So who can employers trust? Well, loyal readers, as I am sure you know already. The best person to trust is yourself when it comes to making policies for your employees that fit within the guidelines and regulations provided by your state and federal department of labors, as outlined in those labor law poster collections that you lawfully display on the walls of your work sites.
And as it stands now, the law of the land—at least in Ohio and in all of the states—is that there is no requirement for how many sick days that an employer of any size must give their employees. In fact, there is no requirement at all that employers give any sick days. Besides Ohio, however, there is some movement in New Jersey, Illinois, Washington state, Oregon, Massachusetts and Texas. In the first three states—New Jersey, Illinois, and Washington—the legislature is considering a law to create some sort of requirement and actually have introduced bills into the mix to do just that.
In Massachusetts, Oregon, and Texas, the laws are just in the research and consideration stage, according to my sources, and no bills have yet to be introduced in the halls of the state assemblies.
There is one city in the entire country that has a mandatory sick day rule for its employers. Can you guess which city that is? Home of the Grateful Dead, the Golden Gate Bridge, and some the wildest hilly roads in all of the world. Yup, you got it—San Francisco.
The law that the Ohio union wants would make it so that all employers with more than 24 employees would need to give those seven sick days to employees, which could then be used for their own sicknesses, injuries, medical issues, or preventative doctor visits, as well as those for their children, older parents, or their spouses.
Even after the Attorney General in the state verifies those 1,000 signatures, employers, that does not mean you will have to change the way you give your employees sick days, completely rewrite your training manual, and put up some new labor law poster for the state of Ohio. No, after that, the Union would then need to manage to get more than 120,683 signatures to check yes for the measure—which roughly equals about 3 percent of the total voting population in Ohio as of 2006.
Then would the proposal to make employers give their employees at least seven sick days off work become law? No, then the proposal gets passed to the legislature, which would have to vote and compromise on the bill. The Ohio legislature is currently controlled by Republicans, but without being judgmental, let us just say for argument’s sake that the legislature, whoever is in control, does not act on the ballot measure.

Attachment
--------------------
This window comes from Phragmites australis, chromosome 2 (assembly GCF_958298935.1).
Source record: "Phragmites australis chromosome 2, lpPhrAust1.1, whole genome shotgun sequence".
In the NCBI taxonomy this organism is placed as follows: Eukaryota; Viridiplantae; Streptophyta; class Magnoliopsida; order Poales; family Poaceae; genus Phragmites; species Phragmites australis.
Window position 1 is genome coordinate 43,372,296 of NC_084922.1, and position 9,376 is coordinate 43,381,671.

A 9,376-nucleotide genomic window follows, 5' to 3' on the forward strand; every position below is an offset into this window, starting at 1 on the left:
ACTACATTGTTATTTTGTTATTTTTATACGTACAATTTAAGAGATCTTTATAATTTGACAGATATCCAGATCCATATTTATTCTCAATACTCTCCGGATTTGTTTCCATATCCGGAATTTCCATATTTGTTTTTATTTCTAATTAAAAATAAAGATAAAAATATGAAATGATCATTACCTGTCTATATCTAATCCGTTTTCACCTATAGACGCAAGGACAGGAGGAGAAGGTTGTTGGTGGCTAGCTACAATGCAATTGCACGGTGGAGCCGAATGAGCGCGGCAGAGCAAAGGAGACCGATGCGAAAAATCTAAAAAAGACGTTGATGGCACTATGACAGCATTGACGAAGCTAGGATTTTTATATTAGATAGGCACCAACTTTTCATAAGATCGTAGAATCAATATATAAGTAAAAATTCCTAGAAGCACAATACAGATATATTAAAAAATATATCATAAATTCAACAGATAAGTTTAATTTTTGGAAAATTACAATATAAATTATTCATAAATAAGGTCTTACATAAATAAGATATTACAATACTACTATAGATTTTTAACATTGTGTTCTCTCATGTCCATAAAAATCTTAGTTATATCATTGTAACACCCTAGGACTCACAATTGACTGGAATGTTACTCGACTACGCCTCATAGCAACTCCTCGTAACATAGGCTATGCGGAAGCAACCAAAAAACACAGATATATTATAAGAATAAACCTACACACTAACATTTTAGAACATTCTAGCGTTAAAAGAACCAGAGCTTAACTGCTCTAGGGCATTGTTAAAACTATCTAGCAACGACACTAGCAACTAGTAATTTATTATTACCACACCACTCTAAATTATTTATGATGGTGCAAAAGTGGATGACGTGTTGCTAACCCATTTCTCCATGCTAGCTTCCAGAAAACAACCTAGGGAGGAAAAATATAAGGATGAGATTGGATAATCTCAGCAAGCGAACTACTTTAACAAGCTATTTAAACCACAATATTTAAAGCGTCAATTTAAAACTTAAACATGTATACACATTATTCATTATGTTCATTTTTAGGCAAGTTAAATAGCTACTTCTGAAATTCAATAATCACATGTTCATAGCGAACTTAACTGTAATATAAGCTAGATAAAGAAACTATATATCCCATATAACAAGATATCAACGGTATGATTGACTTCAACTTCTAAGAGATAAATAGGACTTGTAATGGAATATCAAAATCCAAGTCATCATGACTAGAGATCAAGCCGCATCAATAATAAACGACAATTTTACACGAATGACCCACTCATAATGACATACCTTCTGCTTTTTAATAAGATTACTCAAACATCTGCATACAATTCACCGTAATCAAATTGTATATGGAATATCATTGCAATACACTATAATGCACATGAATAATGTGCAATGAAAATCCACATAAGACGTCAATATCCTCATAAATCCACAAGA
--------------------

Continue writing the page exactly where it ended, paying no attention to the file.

If that happens, then the Union could go out and get more signatures to force the measure onto the ballot come November 2008. Sounds complicated? Yes, but that is how democracy, or whatever our Founding Fathers gave us, works.
However, the sides of the debate are already lining up, even before any of these signatures have been collected, or before any of the legislatures have started to debate the measure. Business supporters, such as the National Federation of Independent Business of Ohio, have already come out to say that the law would be unnecessary because most employers in the state already give their employees enough sick days.
The Service Employees International Union District 1199 says, however, according to my sources, that about 48 percent of all workers in the state working for private employers and 79 percent of low wage workers have not sick days.
If you will allow me, my loyal readers, I would like to take another break from the hustle and bustle of the minimum wage situations in the states across the United States, and in the domed edifice that is Capitol Hill. Yes, believe it or not, there are other issues, news, and happenings going on out there in legislatures and court rooms across the country that affect, or could affect, employers—and some of them do not have to do with minimum wages.
They do, sometimes, though, have to do with other labor laws and employment regulations, such as a new proposed ballot initiative in Ohio that could change the way that employers in Ohio give their employers sick days. It could be as important as to affect, down the road, how all employers, across the entire country, give their employees sick days. So would that be worth a few seconds break from all this minimum wage talk? That is what I thought!
The situation is coming about in Columbus, Ohio, because one of the state’s major unions is pressing the issue. The union—called the Service Employees International Union, District 1199—is proposing a ballot initiative that would make all Ohio employers with more than 24 employees to give all of those employees at least seven sick days a year. Call it a minimum sick day labor law.
The Union, with its 28,000 members in the health care and social service industries across Ohio, West Virginia, and Kentucky, has some clout, perhaps enough to get something started. It already has 1,800 signatures for a petition to get the proposal on the ballot for November 2008, and then passed on those signatures to the state Attorney General Marc Dann in April. The attorney general has to confirm that at least 1,000 of those signatures are from Ohio residents.